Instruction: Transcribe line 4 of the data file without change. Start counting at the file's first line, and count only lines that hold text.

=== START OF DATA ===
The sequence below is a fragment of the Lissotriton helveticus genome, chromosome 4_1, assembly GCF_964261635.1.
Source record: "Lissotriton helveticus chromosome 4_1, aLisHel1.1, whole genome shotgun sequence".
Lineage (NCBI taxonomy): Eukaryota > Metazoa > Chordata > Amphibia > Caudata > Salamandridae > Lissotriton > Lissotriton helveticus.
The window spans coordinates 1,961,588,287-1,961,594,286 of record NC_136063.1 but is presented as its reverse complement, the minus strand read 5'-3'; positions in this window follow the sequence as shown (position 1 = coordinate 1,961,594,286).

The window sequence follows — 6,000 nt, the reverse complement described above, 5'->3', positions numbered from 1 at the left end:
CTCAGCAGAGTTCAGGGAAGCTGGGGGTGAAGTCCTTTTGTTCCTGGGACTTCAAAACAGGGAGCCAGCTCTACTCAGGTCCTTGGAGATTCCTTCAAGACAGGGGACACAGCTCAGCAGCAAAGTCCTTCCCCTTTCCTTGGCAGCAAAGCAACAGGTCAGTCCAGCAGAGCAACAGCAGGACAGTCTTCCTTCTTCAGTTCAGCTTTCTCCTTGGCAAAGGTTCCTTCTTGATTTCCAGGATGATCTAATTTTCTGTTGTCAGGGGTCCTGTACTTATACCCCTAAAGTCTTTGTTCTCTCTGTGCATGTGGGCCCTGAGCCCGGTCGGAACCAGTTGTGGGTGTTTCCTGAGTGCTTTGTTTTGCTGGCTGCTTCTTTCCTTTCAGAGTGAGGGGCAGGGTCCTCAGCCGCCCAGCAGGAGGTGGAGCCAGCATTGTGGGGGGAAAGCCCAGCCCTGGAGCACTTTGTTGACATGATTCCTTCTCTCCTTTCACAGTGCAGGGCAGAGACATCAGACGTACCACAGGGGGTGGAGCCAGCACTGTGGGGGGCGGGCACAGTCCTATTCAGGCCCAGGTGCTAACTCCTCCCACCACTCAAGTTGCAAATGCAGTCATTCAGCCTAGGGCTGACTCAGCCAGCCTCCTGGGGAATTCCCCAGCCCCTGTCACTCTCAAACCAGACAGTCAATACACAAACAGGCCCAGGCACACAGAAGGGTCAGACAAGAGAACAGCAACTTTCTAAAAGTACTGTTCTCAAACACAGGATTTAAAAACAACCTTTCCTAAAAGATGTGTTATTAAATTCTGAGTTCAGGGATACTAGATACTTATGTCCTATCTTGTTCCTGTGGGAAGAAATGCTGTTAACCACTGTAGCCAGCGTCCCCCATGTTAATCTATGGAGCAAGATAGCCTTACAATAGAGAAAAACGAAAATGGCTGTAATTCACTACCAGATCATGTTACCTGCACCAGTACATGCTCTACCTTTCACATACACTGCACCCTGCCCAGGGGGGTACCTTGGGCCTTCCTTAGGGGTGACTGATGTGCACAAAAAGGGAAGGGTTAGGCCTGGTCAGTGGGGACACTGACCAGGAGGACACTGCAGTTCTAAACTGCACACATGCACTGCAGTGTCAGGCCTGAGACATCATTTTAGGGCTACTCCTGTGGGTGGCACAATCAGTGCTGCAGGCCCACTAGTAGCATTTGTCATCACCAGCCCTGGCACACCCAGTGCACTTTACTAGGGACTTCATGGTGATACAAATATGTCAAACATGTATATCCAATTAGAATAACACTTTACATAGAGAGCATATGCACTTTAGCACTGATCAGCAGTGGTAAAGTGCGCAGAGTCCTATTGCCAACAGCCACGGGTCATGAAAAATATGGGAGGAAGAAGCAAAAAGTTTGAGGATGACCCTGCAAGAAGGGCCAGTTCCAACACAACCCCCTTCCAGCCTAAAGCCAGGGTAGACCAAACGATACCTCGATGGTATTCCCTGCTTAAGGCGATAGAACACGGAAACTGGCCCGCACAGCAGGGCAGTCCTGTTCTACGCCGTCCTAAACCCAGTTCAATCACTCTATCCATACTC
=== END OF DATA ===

The window spans coordinates 1,961,588,287-1,961,594,286 of record NC_136063.1 but is presented as its reverse complement, the minus strand read 5'-3'; positions in this window follow the sequence as shown (position 1 = coordinate 1,961,594,286).